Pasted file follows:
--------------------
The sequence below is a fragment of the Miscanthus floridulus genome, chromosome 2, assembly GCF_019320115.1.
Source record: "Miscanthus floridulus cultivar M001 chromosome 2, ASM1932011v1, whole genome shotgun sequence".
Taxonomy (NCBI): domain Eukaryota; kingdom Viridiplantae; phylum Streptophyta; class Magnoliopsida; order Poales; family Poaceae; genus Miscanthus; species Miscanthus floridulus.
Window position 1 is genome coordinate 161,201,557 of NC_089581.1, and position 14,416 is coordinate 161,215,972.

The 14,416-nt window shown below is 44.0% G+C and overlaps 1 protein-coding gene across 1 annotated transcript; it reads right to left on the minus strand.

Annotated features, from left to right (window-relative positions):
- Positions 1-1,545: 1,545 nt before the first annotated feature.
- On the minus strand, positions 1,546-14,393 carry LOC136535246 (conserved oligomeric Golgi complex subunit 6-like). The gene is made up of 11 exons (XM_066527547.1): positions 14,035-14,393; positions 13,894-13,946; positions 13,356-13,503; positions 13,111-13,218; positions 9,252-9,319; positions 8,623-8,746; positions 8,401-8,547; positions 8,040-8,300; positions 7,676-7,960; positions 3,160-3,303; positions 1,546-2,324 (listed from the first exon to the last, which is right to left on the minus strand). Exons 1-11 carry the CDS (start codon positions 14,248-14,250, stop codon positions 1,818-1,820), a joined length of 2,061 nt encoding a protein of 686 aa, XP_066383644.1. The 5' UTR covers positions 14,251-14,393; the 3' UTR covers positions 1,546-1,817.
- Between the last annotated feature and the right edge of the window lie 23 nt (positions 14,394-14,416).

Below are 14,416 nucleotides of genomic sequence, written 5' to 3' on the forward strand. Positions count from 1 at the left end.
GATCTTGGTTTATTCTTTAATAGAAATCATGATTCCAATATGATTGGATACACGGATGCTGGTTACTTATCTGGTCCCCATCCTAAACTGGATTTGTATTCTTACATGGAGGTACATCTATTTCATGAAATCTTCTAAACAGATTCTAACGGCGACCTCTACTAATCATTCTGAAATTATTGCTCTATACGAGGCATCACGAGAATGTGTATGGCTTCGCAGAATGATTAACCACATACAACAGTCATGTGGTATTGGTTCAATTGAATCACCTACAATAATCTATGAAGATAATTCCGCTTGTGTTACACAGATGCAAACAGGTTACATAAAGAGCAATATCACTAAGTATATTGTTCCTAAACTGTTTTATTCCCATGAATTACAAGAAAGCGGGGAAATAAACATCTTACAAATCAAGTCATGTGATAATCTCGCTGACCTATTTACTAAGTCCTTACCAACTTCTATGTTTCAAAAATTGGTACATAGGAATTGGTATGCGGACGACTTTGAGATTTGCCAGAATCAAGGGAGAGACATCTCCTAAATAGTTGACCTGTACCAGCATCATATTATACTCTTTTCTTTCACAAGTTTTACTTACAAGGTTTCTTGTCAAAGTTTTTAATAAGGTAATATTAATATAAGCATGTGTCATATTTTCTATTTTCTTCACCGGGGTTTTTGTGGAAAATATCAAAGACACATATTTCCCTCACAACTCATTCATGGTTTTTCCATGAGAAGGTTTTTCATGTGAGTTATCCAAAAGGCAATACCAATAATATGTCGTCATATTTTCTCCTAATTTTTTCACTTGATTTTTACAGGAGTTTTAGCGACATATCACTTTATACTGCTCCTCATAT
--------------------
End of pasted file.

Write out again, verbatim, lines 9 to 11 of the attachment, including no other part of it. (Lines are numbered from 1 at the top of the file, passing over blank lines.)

- Between the last annotated feature and the right edge of the window lie 23 nt (positions 14,394-14,416).

Below are 14,416 nucleotides of genomic sequence, written 5' to 3' on the forward strand. Positions count from 1 at the left end.
GATCTTGGTTTATTCTTTAATAGAAATCATGATTCCAATATGATTGGATACACGGATGCTGGTTACTTATCTGGTCCCCATCCTAAACTGGATTTGTATTCTTACATGGAGGTACATCTATTTCATGAAATCTTCTAAACAGATTCTAACGGCGACCTCTACTAATCATTCTGAAATTATTGCTCTATACGAGGCATCACGAGAATGTGTATGGCTTCGCAGAATGATTAACCACATACAACAGTCATGTGGTATTGGTTCAATTGAATCACCTACAATAATCTATGAAGATAATTCCGCTTGTGTTACACAGATGCAAACAGGTTACATAAAGAGCAATATCACTAAGTATATTGTTCCTAAACTGTTTTATTCCCATGAATTACAAGAAAGCGGGGAAATAAACATCTTACAAATCAAGTCATGTGATAATCTCGCTGACCTATTTACTAAGTCCTTACCAACTTCTATGTTTCAAAAATTGGTACATAGGAATTGGTATGCGGACGACTTTGAGATTTGCCAGAATCAAGGGAGAGACATCTCCTAAATAGTTGACCTGTACCAGCATCATATTATACTCTTTTCTTTCACAAGTTTTACTTACAAGGTTTCTTGTCAAAGTTTTTAATAAGGTAATATTAATATAAGCATGTGTCATATTTTCTATTTTCTTCACCGGGGTTTTTGTGGAAAATATCAAAGACACATATTTCCCTCACAACTCATTCATGGTTTTTCCATGAGAAGGTTTTTCATGTGAGTTATCCAAAAGGCAATACCAATAATATGTCGTCATATTTTCTCCTAATTTTTTCACTTGATTTTTACAGGAGTTTTAGCGACATATCACTTTATACTGCTCCTCATAT